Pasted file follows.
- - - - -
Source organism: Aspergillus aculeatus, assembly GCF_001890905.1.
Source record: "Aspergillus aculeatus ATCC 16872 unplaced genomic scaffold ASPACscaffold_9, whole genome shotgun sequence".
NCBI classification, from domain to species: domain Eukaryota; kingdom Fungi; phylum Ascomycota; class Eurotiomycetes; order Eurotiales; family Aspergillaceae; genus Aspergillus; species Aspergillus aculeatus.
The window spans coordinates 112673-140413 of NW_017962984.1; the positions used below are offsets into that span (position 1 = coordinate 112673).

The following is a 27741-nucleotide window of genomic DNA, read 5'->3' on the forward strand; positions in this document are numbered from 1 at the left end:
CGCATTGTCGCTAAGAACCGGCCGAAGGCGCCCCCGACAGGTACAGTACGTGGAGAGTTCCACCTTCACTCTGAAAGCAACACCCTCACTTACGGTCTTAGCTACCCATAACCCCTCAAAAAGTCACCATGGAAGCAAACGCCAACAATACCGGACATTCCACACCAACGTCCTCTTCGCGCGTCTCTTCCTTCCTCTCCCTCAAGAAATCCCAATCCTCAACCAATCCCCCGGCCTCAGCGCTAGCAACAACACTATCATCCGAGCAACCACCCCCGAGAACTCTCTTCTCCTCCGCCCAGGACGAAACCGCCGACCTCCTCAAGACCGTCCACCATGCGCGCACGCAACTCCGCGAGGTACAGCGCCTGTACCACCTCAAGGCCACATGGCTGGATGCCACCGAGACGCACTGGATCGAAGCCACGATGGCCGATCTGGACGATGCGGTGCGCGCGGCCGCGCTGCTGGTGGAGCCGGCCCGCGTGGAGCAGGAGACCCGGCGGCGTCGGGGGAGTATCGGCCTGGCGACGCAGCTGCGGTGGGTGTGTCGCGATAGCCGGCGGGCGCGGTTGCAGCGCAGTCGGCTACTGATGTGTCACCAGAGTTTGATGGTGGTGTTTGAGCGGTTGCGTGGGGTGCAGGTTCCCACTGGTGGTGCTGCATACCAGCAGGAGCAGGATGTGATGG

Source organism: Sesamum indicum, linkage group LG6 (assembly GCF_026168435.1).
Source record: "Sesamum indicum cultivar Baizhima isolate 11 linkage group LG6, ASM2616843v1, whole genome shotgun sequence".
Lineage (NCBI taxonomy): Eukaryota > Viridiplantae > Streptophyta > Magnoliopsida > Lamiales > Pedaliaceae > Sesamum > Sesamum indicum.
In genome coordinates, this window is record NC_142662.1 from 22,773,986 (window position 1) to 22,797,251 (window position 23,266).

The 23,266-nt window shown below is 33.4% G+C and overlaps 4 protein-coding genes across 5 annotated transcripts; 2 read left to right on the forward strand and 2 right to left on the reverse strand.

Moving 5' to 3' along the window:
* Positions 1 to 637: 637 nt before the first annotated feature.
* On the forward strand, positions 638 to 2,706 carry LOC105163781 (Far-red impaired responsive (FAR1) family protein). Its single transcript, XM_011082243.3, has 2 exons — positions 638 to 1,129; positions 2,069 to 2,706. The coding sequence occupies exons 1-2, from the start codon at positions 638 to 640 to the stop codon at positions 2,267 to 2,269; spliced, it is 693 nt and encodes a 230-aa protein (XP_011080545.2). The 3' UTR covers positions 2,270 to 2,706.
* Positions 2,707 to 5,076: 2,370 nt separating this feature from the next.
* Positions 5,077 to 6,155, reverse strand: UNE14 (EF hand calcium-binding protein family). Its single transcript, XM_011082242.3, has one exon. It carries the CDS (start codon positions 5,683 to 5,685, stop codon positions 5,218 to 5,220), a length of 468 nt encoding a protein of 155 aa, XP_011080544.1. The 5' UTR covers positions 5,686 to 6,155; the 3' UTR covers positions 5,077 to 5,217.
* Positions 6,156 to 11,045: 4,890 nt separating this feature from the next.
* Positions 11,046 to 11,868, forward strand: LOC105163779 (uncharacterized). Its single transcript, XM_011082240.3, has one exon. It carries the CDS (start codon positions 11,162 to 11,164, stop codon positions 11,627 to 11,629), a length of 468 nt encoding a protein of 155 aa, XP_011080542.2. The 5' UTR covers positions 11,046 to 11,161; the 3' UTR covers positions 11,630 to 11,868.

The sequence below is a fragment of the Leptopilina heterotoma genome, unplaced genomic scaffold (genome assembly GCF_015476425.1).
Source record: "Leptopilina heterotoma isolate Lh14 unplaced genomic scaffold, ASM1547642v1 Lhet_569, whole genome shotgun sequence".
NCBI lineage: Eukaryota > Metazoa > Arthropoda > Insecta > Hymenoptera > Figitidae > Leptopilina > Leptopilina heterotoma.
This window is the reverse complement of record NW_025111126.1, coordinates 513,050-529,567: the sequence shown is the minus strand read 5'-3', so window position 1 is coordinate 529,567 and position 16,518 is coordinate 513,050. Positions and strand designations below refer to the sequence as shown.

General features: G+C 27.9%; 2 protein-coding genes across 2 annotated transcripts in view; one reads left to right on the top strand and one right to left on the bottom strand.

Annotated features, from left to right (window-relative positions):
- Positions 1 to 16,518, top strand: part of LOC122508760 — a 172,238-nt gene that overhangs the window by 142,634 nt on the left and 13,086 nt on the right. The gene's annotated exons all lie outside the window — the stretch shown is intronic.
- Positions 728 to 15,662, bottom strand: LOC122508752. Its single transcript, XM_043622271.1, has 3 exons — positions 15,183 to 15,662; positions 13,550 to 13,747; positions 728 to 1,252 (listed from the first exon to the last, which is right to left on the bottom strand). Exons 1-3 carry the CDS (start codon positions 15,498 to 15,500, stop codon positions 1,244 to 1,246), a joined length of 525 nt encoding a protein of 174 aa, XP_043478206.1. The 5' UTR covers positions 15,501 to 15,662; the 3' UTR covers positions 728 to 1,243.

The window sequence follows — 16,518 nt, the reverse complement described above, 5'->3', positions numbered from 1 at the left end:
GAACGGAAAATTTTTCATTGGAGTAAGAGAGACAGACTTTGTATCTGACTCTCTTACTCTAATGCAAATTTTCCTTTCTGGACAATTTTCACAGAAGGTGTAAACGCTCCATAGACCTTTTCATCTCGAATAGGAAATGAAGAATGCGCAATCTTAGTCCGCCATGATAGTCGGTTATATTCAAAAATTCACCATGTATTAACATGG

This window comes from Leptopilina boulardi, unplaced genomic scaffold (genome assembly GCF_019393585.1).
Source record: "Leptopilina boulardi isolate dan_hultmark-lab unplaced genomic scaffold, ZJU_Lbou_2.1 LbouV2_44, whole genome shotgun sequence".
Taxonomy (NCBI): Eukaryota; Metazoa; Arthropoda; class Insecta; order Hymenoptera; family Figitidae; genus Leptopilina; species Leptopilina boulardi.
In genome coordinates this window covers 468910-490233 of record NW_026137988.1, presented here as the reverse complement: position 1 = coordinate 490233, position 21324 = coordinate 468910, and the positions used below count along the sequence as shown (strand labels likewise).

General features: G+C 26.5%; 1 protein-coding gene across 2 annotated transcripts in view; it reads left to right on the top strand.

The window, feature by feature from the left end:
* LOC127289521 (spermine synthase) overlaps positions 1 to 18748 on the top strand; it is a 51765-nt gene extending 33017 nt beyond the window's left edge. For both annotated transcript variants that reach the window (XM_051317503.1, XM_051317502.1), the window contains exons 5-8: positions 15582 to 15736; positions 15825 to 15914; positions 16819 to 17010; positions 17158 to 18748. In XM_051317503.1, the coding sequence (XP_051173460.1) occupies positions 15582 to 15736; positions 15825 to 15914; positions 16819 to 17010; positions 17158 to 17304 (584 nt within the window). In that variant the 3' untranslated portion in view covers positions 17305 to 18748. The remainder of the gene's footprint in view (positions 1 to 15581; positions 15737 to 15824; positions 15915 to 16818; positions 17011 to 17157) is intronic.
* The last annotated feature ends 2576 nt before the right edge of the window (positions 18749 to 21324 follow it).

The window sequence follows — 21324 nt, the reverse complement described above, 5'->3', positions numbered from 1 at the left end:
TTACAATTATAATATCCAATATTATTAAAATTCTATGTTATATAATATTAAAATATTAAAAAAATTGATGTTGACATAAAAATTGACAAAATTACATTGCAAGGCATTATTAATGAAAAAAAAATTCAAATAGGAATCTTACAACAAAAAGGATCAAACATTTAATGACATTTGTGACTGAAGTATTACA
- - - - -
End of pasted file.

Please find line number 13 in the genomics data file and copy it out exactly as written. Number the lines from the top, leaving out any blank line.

* Positions 1 to 637: 637 nt before the first annotated feature.